As an international student from Palestine, Ahmed Alkhateeb ’07 says his undergraduate experience at SU was not without its challenges. He was a top high school student in his home country and received a generous scholarship to study in the United States when, like most international students, he experienced severe culture shock.
“This shock was amplified by several factors,” Alkhateeb says. “In 2003, my home town of Hebron was in the middle of a violent crackdown by the Israeli occupation. I moved from that reality to a reality where many did not know the difference between Palestine and Pakistan, or had uninformed opinions about the IsraeliPalestinian conflict. The Iraq War was also at its peak, which brought with it a multitude of misconceptions about Arabs and Muslims. I had to adapt quickly.”
While overcoming social and cultural challenges, Alkhateeb excelled in the classroom as he pursued biology and biochemistry. Susquehanna’s small class sizes allowed for more personalized attention, and his professors, like Professor of Chemistry Wade Johnson, pushed him professionally. During his senior year, Alkhateeb’s research mentor, Professor of Biology Tammy Tobin, encouraged him to apply for a competitive fellowship, which provided him with support to perform his own research.
“My doctoral research at Penn State started with asking basic questions about cancer metabolism. This line of research ended up generating observations about immune cells in tumors, and my interest in immuno-oncology started there,” Alkhateeb adds.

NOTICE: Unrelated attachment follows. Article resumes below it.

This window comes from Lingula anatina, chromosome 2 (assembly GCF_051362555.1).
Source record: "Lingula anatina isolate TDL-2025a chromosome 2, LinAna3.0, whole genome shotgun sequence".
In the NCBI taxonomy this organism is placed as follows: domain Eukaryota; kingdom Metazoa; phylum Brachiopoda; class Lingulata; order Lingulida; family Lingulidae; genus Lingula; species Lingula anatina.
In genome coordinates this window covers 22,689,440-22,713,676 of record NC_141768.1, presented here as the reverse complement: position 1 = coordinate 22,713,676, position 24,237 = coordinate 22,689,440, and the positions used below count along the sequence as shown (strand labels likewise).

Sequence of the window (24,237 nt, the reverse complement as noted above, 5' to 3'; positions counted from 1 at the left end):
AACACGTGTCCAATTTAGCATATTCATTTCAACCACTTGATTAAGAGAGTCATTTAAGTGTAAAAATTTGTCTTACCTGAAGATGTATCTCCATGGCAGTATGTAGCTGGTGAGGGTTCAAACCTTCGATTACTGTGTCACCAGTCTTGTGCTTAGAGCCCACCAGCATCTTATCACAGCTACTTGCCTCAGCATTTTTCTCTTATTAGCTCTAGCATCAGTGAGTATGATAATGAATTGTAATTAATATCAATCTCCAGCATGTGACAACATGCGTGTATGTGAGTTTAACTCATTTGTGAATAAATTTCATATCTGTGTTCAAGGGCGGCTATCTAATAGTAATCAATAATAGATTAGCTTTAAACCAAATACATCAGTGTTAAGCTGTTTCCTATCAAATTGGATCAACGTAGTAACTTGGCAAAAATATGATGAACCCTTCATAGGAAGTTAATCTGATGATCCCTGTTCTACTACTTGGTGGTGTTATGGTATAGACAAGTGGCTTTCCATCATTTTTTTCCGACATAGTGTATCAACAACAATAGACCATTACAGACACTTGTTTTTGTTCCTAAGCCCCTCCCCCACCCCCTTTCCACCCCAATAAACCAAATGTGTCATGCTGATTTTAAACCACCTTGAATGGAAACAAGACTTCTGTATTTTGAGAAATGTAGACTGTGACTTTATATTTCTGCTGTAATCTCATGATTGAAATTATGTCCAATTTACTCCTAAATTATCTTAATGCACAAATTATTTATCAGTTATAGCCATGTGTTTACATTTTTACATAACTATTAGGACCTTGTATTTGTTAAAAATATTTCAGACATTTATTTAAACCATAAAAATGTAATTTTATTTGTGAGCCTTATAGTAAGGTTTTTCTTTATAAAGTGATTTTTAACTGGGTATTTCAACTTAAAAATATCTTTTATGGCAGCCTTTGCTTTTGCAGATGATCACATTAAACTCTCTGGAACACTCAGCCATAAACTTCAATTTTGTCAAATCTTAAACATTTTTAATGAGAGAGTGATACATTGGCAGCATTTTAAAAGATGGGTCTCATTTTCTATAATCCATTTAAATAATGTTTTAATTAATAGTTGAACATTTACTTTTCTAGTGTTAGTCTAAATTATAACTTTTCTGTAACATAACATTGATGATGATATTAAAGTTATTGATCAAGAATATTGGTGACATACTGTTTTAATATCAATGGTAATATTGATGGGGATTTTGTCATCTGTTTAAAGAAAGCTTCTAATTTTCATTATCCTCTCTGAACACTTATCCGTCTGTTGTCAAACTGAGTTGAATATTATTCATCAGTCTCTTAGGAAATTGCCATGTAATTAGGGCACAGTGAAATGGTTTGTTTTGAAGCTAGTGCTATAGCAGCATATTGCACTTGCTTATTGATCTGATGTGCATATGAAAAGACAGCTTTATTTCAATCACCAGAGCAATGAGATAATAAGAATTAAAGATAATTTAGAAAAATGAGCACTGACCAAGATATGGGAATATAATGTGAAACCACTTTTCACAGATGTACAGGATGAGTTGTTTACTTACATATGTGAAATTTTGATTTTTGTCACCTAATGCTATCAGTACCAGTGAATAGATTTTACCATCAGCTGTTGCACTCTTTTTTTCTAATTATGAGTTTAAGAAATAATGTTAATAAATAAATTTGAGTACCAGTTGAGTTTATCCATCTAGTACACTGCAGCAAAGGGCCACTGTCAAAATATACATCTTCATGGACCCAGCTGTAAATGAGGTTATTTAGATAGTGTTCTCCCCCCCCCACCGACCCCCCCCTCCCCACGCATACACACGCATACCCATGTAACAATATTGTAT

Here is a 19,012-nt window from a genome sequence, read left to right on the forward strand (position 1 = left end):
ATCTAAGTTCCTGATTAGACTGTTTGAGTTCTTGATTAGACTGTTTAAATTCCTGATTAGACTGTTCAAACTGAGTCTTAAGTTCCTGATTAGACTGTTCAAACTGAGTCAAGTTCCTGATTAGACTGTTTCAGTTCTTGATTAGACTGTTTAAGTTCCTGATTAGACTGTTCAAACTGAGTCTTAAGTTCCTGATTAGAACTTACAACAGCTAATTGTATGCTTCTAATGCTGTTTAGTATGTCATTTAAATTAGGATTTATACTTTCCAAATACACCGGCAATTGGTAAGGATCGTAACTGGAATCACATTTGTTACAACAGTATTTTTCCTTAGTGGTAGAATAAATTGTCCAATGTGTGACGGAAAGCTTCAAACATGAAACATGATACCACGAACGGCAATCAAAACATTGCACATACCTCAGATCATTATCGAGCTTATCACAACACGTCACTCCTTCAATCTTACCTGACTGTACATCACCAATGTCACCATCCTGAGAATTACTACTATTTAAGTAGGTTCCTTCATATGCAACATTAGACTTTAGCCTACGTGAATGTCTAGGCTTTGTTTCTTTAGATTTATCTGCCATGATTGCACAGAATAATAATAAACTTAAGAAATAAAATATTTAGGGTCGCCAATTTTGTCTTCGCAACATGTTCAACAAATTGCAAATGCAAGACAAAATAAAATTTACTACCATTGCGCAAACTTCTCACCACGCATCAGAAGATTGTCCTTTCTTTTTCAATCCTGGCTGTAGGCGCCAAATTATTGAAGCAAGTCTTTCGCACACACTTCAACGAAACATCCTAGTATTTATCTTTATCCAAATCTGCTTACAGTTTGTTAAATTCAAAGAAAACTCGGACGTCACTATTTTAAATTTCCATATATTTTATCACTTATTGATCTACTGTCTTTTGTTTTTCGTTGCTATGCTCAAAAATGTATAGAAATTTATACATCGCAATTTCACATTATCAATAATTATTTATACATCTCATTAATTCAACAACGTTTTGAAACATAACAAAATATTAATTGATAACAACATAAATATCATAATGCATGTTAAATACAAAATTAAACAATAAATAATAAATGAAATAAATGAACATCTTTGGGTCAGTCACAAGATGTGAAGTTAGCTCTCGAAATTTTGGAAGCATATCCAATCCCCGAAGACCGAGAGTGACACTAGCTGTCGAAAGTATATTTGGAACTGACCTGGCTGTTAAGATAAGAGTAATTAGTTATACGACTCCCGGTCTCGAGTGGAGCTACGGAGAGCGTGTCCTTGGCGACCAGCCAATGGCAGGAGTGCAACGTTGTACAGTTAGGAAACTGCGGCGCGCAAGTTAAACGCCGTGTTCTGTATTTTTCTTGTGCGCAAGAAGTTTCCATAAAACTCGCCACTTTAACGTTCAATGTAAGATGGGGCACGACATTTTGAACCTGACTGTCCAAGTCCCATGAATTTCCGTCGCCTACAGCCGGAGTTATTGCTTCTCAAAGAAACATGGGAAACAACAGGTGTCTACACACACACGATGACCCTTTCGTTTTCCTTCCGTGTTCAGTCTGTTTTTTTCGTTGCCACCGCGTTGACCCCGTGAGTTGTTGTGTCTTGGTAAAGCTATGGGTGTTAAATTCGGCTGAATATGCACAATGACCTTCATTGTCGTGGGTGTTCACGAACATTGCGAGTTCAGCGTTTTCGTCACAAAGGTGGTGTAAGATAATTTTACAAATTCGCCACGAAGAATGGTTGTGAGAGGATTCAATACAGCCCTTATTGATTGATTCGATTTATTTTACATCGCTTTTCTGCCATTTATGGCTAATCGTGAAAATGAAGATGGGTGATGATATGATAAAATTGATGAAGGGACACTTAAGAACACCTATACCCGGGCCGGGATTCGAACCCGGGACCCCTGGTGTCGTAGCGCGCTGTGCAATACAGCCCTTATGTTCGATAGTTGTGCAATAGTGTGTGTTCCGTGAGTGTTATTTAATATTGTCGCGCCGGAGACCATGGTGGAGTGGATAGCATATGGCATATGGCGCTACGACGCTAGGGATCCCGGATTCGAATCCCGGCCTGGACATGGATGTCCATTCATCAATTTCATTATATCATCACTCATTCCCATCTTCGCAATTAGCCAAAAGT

After finishing his doctorate, Alkhateeb moved to Boston — the global epicenter of the biotechnology industry — for postdoctoral training at Harvard University. He then joined Flagship Pioneering Ventures as an entrepreneurial fellow and worked at a biotech before being named the director of oncology external innovation for Sanofi, where he is responsible for the search and evaluation of emerging technologies to treat and potentially cure cancer.
Alkhateeb states that one of the most important lessons he’s learned throughout his career — and one that he would share with aspiring scientists — is that it was vital not to compromise on what he enjoyed doing.
“For me, my goal has always been to be a scientist. Fundamentally, science has always been about three things: empiricism, skepticism and creativity. In every step I took, I made sure that I was able to embody those qualities and practice them freely. That turned out to be a good compass.”Return to top